- Simple Tastes 5 – Banana Pancakes - November 24, 2015
- Ham and Leek Pie - October 24, 2015
- Simple Tastes 4 – a Grown-up Hot, Sweet and Sour Sauce - October 8, 2015
Here’s another simple but delicious dinner idea from Asha. The wonder is in the sauce, which has that balance of warmth and stickiness, so welcome after a long day at school or work. It’s quick too, you can make it in 15 minutes.
I must mention that this is based on a recipe written by my favourite Domestic Goddess, Nigella Lawson. When you get past the slightly farcical image of her pretending to stand in front of her fridge at midnight in a silk dressing gown, despite having immaculate hair and a full face of make up, many of her recipes are really very good, and as a working mum, she has an understanding of the need to get tasty and nutritious food on the table with the minimum of fuss that many other cooks and chefs lack.
The surprise in this recipe is how simple it is, and how adaptable to your tastes and dietary requirements. – choose your own protein: four chicken thigh fillets (chopped) will do nicely, as will three or four decent sized salmon fillets (again chopped into chunks), or some chopped quorn or big meaty mushrooms (chopped).
You’ll also need some veg. I like carrots, green beans or broccoli, but you might like something else. Make it something crunchy and robust, that’s all. You’ll also need some rice. Sticky Thai jasmine rice is good, but basmati is fine too. Brown rice doesn’t really work for me here, but you might feel different.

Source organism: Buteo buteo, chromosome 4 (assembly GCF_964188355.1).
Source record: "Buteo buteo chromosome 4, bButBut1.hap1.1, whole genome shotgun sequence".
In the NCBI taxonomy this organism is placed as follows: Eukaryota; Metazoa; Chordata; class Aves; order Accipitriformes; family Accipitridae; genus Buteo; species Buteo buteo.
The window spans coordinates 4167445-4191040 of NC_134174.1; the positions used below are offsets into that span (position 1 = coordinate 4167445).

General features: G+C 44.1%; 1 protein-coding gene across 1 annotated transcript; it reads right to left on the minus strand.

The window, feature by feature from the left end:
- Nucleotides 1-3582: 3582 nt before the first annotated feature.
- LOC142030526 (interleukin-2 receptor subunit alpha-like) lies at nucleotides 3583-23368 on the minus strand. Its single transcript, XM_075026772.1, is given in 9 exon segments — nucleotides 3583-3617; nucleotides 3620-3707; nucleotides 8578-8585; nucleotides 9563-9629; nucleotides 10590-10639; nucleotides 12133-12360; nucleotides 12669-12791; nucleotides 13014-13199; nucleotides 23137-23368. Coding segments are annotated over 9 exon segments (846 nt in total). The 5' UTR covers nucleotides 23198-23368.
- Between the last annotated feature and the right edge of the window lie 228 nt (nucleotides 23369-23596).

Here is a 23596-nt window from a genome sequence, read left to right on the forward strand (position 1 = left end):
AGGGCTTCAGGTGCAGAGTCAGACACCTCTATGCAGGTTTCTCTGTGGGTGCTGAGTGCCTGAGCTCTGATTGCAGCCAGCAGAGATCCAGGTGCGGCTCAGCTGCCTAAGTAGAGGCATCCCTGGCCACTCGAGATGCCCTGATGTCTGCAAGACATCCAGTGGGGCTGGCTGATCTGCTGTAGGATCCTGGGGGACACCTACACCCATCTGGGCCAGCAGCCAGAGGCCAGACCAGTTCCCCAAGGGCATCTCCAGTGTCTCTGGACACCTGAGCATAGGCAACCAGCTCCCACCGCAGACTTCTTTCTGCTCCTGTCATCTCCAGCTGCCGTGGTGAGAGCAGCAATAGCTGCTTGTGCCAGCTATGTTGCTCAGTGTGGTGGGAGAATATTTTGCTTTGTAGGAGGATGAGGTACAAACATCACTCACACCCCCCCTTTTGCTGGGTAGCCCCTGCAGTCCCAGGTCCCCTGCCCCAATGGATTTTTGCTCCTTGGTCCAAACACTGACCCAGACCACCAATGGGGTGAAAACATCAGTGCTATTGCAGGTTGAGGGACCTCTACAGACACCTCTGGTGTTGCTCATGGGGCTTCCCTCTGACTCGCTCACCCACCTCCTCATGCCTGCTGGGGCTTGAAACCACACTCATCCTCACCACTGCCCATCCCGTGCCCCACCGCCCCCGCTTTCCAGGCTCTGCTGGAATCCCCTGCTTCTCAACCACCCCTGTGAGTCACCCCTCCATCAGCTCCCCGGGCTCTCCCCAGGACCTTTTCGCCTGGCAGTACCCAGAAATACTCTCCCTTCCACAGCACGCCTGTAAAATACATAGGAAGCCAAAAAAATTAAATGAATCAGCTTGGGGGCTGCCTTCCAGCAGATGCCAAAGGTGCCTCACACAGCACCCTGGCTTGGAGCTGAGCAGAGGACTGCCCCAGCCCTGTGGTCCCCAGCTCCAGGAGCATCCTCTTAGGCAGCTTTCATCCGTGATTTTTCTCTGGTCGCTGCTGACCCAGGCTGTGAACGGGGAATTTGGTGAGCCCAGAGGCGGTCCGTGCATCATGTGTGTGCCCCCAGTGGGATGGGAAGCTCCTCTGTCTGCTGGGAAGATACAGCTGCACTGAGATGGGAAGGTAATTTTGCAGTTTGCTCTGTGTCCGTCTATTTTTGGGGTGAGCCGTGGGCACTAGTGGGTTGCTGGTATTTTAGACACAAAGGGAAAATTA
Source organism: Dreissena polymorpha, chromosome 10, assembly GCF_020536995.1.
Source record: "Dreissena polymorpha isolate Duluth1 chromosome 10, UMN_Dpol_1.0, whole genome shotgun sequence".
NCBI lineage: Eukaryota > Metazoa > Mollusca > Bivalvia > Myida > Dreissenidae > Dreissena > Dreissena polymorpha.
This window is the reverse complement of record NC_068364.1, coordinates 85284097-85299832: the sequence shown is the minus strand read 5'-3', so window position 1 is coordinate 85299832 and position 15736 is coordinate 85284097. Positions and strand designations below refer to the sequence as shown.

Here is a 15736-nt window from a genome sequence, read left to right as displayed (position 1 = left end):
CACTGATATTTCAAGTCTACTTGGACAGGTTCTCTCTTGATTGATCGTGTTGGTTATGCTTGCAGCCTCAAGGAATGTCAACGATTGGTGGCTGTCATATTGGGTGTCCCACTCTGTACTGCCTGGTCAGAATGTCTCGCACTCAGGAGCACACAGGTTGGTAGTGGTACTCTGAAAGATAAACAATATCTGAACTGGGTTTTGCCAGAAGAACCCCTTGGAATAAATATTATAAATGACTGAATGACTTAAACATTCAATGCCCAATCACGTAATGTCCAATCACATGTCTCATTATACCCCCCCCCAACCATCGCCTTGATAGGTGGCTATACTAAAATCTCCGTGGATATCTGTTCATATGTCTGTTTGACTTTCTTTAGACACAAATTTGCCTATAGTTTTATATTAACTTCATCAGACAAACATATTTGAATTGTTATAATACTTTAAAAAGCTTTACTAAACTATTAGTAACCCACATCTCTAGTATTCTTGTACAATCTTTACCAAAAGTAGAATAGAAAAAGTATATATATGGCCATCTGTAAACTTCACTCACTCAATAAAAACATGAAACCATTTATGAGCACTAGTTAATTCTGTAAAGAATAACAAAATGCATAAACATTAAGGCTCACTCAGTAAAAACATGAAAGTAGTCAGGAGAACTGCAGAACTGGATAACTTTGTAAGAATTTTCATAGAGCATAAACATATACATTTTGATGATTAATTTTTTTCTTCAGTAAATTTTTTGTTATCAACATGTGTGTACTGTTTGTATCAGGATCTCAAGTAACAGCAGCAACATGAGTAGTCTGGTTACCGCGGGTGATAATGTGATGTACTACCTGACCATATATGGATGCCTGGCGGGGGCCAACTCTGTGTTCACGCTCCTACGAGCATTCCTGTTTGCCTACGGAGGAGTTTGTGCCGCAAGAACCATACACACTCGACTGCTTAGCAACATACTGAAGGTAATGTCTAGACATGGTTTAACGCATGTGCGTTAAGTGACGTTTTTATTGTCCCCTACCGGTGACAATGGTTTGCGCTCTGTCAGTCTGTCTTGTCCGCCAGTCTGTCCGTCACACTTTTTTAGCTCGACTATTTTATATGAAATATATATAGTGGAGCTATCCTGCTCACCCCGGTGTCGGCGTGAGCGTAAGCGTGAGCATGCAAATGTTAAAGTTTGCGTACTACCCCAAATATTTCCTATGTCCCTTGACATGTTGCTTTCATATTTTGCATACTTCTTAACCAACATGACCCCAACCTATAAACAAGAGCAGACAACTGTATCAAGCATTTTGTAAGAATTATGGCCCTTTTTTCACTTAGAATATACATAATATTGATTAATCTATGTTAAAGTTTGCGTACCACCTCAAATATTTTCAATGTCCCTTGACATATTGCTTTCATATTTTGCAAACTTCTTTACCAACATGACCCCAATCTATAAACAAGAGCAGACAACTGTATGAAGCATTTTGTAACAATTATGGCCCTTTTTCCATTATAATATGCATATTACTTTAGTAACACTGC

This recipe serves four people, so adjust if you are feeding more or less.
Put on the rice to cook (I do one cup rice to two cups hot water with a splash of oil and a sprinkle of salt, bring to the boil then stir and turn down as low as it will go with a lid on for 10 minutes, but you might have different ideas).
Now, if you are doing fish or meat, mix the sauce ingredients in a large dish, big enough to take the protein once combined. If not, mix them in a small jug.
Put a large frying pan on the cooker, heat and add a splash of normal (ie, sunflower or olive) oil. Stick in the protein (fish it out of the marinade if that’s what you are doing), allowing it to brown. Once you have reached this stage, tip in the marinade, bring to a bubble, then turn down to a simmer and tip in the veg. Give it a few more minutes, then when the veg is just softening and the protein cooked, serve on a bed of rice. If at any point it looks to be getting a bit dry, add a little bit of water. You want this to be sticky and a bit saucy, not shrivelled.
Adults may like a sprinkle of chilli oil, I know I do. If you’re kids are more robust than mine, add some chilli to the marinade.
Marvel at how clever you are while eating. The get someone else to wash up because you have cooked.